Carolyn Packard

Northern Illinois University

I wrote this ten years ago on Feb. 15th, 2008. I think I’m sharing this because so many others are also remembering in their own ways. ——————–

It’s hard to think right now of what to say to express all of the emotions that ran high through me yesterday. At the time the shooting occurred, I was at work at the Art Museum in Altgeld Hall (that castle tower logo you’ve probably seen on the news, is the building I work in). I had been at work for an hour, when some students filtered into the gallery and were talking quietly amongst themselves. I wasn’t really paying much attention at first, until I heard a girl out in the hall say something about a shooting on campus and mentioned the Holmes Student Center. I immediately spoke to one of my co-workers and told her to go tell the director of the museum. Within seconds she returned and said “we need to start locking the gallery doors.” We did this, and the director ushered in the students that were out in the halls. I grabbed my coat and my laptop and belongings. We moved into the office and those doors were locked as well. There were about a dozen of us in the office, and frankly, …it was surreal.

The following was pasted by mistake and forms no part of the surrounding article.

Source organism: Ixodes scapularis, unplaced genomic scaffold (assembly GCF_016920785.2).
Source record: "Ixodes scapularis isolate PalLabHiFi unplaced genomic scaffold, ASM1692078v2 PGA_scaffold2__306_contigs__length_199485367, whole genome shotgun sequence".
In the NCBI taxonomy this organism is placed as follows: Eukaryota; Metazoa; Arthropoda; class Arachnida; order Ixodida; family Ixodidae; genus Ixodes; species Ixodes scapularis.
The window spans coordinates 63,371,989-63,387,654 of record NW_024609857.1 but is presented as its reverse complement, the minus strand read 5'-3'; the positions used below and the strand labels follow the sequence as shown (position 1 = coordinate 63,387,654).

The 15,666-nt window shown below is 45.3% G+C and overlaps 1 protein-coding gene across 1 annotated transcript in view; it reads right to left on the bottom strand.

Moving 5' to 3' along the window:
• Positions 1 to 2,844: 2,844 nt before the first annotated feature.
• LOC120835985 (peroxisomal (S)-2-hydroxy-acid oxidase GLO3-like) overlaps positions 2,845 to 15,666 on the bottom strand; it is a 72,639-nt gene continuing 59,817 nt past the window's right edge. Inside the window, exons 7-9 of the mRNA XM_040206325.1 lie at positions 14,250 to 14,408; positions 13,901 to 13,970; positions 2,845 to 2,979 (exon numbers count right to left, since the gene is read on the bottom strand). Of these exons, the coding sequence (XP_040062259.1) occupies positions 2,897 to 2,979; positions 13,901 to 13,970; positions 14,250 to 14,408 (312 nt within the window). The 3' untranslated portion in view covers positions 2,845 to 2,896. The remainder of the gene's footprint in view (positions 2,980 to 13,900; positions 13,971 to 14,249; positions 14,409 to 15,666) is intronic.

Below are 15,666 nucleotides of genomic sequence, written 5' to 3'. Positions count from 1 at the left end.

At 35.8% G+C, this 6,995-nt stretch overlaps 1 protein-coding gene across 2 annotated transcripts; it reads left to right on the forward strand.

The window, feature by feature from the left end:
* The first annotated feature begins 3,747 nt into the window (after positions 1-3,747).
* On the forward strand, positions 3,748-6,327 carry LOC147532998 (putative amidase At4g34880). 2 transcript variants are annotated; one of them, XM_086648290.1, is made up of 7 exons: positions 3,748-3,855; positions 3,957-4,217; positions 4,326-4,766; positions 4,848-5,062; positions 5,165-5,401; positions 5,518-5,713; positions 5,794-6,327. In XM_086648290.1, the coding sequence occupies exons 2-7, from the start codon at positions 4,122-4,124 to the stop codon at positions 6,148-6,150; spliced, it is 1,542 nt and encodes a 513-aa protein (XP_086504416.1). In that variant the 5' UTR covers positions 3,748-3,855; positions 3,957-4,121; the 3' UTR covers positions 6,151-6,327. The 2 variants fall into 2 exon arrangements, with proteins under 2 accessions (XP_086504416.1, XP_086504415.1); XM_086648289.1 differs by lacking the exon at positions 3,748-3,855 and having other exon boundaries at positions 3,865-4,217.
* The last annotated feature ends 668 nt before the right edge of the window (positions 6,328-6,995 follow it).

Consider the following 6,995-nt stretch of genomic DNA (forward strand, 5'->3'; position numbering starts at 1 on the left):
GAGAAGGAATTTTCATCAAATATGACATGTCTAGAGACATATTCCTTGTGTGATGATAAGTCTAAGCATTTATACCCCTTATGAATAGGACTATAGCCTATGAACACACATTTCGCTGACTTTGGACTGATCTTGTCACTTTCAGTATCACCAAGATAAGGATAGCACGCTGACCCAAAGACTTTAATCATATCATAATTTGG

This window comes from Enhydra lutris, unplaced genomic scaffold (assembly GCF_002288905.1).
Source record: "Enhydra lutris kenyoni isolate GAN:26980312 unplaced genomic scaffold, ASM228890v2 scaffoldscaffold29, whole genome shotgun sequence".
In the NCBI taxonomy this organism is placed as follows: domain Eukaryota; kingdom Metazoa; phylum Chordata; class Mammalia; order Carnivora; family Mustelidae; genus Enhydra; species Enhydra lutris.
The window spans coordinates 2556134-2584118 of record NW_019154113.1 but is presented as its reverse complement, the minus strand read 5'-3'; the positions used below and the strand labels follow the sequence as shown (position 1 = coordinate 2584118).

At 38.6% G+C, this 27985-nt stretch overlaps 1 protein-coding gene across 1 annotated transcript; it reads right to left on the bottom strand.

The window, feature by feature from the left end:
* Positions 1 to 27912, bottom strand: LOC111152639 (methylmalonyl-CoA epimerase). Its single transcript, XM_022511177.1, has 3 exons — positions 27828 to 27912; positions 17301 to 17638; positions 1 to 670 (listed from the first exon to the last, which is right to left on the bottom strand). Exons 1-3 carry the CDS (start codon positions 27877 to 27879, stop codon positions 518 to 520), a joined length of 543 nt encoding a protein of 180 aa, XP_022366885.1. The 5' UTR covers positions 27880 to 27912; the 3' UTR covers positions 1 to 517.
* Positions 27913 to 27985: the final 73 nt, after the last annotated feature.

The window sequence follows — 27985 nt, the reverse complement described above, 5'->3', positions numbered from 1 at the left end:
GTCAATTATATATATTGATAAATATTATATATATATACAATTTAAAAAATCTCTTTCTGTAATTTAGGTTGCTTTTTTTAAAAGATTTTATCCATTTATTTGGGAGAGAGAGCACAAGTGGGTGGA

I called my boyfriend, Blake, first to make sure that he was ok. After a couple of times, I was able to reach him, and he told me what little he knew. I then called my Dad. I was convinced that it had to have been on the news already. My dad answered the phone and all I said was “I’m just calling to tell you I’m ok.” My Dad didn’t know what was going on, and when I realized this I just said “Dad, there’s been a shooting on campus somewhere, I’m ok, I’m at work and we’re under lock-down.” My dad of course didn’t handle this very well. I was trying to be as calm as I could but when my Dad asked me if I was ok, my voice quivered and I didn’t answer for a few minutes. The hardest thing is to indulge in a sense of false security when you don’t have enough information to go by. My Dad said he’d call the DeKalb police to find out what was going on. By the time my Dad had called back, some of the gallery staff had accessed the NIU website. The message was cryptic and gave few details, and mainly said that they suspected a gunman was loose on campus. People were to remain where they were for as long as possible until the all clear was given. I hung up with my Dad and called Blake again. He informed me that the shooting was at Cole Hall and they thought that the gunman was in custody. Varying reports came in from the people in the gallery that were on their cellphones or near the radio or on the internet. Some people reported that the gunman was in custody, others said he was still on foot, and of course there was speculation that he had been killed by police. All we received was a brief description of what he looked like. “A 22 year old white male dressed in black and armed with a shotgun.” I tried calling my roommates Claire and Ying but I couldn’t get a hold of them. I left voice-mail messages asking if they were ok. I called any of my friends on campus that I could think of, during this time my inbox on my phone and my voicemail was filling up with calls and messages. My mom called and I remember looking out a window and seeing a helicopter hovering a ways off in the sky and saying “oh my God.” My Dad called back to ask for an update, and I couldn’t really provide one. He tried asking me questions about where I was at. Was there any place to hide? Were there any additional exits? What were the people doing? I was standing off a bit from everyone just talking quietly to my Dad. I remember feeling hot because I had my winter coat on but at the same time I didn’t want to take it off. At one point my Dad asked me if I wanted to pray and that’s when I lost it. I couldn’t keep myself contained and I barely whispered out a “yes” because my voice was choked up. My Dad prayed for me and all I could think at that point was that these could be the last words I could ever have with my father. I thought of my friends and the uncertainty I had from not knowing if they were ok. I will admit this, I was scared. We were in lock-down for an hour and a half and it was very emotional. I saw co-workers who couldn’t reach their husbands, boyfriends, family, friends, and the agony that they felt. The more informed we became the more bewildering it all seemed. Why did this happen? What was the motive of the shooter? Who was he? I felt helpless, thinking how nothing could really stop someone from getting into our side of the building. Needless to say, I think it was on everyone’s’ minds. One of the students that had visited the gallery, a guy named John, tried to talk to me. I could tell he was trying to talk as a way to keep the morale up, but I couldn’t respond to him with very much more than what my major was and what year in school I was. By the time that we were told we could leave it was about 4:20. We were told that the gunman was a suicide and that there were several wounded students. I don’t know what I said or if I said anything to my boss after hearing the news. I just grabbed my things and left along with the rest of the students. I called Blake as I walked down the hall and he said he’d meet me outside. As I walked outside I heard the sound of helicopters and looked up to see four helicopters buzzing around the perimeter. Everything felt surreal. I saw dozens of students walking down the street away from campus. Blake and his roommate Matt came and met me and we went back to their apartment. It was good to see that everyone so far was ok. We sat in the living room and watched the press conference on the news. It was then that there was an account of the casualties that were increasing. I called relatives and friends reassuring them I was ok. I was finally able to get news about one of my roommates and went back to my apartment to see if she was still there. She was shaken up pretty bad since she had been around the part of campus where the shooting happened. I was relieved to see her with my own eyes and to hear that likewise, our other roommate was safe. Both of my roommates left town to be with their families/loved ones. My Dad and step-mom came out to see Blake and I. We met them away from campus because the police had the main roads shut down. After everything that had happened, I stayed in DeKalb for the night with Blake. We were up long into the night talking and just being thankful to be with each other. This morning (Feb. 15th) I woke up early because I couldn’t sleep. While I watched the 9:30 press conference with Blake, I continued calling friends and hearing from them their own stories. I plan to visit them before school resumes and spend time with them. This afternoon Blake and I went back to my hometown to see my family. My sister Michelle came back from Western, and we were able to talk more than we had yesterday. Overall this has been stressful on everyone at the university and the families. I just hope from here on out that the university and students will be able to heal and support each other during this time. This still feels unreal. ——————————-